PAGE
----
“Nothing,” she said, “unless hiding is considered doing something.” She stared into her cup for a moment. “I felt better if I stayed out of sight, behind locked doors, no one hounding, questioning, following.” She shrugged. “I didn’t mind it, really, being alone. In the beginning, it was enough that I could get out of bed, read a book, prepare a meal. Eventually things got easier and I was doing okay. But for some reason, this past year it was different. I could feel myself sinking, drowning, in the memories, the silence. I knew things had to change before I got too lost to find my way back. Then, in the middle of a Chicago snowstorm, I saw a program on television about Australia.” For a brief moment, her eyes lit up. “I knew I had to go. Somehow I knew it was right, and I had to go. I left Chicago a few days later.”

“Wait. Back up. You became a recluse, in your condo...for five years?”

“I told you, when I left Alaska, I didn’t care what happened. I’d lost it all, everything I loved was gone--Nick, the business, climbing--and I just didn’t give a damn anymore. There was--” She stopped, narrowed her eyes. “You’re a fine one to talk!”

Will blinked. “Meaning?”

“Ten years? You flit around the globe for a decade, like some kind of aimless butterfly, and you think I’m weird?”

Abruptly he set down his cup, got to his feet and stalked to the mouth of the cave, standing just inside the opening. Oblivious to the cold air that eddied around him, he tried--and failed--to fight the inexorable tide of his memories. When Eva gently touched his arm, he started, his mind leagues, years, a lifetime removed from where he stood, too deep in his thoughts to realize she’d come to him.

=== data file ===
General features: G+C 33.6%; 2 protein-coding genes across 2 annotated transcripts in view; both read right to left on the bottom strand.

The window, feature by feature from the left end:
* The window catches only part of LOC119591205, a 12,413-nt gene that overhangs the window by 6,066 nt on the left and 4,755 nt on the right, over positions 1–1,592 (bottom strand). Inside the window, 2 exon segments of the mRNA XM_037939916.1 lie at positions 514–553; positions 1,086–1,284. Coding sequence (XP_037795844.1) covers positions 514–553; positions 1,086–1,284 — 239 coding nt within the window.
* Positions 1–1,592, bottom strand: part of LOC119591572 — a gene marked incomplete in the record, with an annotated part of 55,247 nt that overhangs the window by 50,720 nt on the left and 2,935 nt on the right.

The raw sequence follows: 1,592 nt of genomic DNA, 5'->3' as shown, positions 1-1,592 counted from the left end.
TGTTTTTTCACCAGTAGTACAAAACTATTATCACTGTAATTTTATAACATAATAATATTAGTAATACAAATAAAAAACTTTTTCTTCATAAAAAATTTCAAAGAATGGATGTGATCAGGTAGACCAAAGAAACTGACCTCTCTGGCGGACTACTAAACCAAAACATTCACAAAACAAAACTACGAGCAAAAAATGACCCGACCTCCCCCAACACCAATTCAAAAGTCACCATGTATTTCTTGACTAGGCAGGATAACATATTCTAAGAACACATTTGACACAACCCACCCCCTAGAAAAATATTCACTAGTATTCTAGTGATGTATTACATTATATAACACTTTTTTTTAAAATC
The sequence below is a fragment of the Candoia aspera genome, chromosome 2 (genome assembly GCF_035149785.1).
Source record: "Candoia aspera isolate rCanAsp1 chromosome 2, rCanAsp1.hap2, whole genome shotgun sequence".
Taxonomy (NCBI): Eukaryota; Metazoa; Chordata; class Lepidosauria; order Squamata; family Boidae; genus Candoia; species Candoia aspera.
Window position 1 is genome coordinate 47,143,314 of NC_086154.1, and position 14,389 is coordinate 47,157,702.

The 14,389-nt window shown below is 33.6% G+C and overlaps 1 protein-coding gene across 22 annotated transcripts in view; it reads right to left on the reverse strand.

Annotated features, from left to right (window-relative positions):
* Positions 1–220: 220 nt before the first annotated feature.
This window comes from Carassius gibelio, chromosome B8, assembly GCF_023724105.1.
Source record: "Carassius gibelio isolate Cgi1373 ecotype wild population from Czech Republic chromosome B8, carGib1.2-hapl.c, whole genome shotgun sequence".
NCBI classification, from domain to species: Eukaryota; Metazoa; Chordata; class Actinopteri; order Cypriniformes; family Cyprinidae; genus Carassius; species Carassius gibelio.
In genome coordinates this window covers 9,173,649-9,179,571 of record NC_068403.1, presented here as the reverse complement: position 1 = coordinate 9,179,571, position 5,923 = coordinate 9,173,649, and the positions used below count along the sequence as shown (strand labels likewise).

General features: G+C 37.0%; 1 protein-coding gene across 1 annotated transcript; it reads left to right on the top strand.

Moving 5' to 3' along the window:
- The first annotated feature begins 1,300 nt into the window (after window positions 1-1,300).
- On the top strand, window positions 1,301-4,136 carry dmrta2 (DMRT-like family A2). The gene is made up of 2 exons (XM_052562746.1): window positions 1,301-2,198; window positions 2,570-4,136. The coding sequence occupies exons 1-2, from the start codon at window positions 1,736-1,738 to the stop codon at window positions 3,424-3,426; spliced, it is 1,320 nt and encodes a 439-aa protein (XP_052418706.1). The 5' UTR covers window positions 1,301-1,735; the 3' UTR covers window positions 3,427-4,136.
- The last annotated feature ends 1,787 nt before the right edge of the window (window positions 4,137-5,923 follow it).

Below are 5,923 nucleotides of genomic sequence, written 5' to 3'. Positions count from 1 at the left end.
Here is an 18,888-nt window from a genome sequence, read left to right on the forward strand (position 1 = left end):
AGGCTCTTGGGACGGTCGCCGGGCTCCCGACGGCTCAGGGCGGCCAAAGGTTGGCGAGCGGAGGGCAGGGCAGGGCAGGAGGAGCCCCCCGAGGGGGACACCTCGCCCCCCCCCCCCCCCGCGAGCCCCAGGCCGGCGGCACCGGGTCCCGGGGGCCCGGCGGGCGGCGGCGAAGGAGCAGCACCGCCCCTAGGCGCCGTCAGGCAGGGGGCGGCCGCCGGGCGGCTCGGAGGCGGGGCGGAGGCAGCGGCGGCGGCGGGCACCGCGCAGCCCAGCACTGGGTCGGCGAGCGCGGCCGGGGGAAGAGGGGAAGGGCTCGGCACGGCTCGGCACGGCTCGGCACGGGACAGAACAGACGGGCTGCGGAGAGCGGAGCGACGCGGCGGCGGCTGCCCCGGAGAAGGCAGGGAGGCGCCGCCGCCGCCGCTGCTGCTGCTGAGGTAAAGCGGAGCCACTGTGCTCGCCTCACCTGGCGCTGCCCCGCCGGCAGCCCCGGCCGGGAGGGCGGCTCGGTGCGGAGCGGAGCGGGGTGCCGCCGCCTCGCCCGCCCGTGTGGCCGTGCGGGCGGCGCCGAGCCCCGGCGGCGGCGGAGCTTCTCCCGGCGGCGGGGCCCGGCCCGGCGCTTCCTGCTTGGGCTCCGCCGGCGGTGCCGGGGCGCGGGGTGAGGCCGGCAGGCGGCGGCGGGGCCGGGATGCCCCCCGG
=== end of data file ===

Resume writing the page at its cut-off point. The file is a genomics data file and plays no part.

“Will.” A whisper. “I'm sorry, I shouldn't have said that, especially not knowing your story.” When he didn’t answer, or turn to look at her, Eva stepped in front of him, the gusting wind shifting the two long braids that hung between her shoulder blades. Looking down at her, he slowly reached out, pulling them forward, their texture like velvet between his fingers as he slid his hands down the lengths of plaited hair. When he got to the tips, he gently tugged, bringing her into his arms. Resting his chin on the top of her head, he continued to stare silently out into the night.

Eva’s cheek pressed over Will’s heart, the steady, comforting beat as solid as his arms, now wrapped tight around her. It occurred to her that she hadn’t been held like this in a very long time; the thought brought an unexpected, painful sting to her eyes.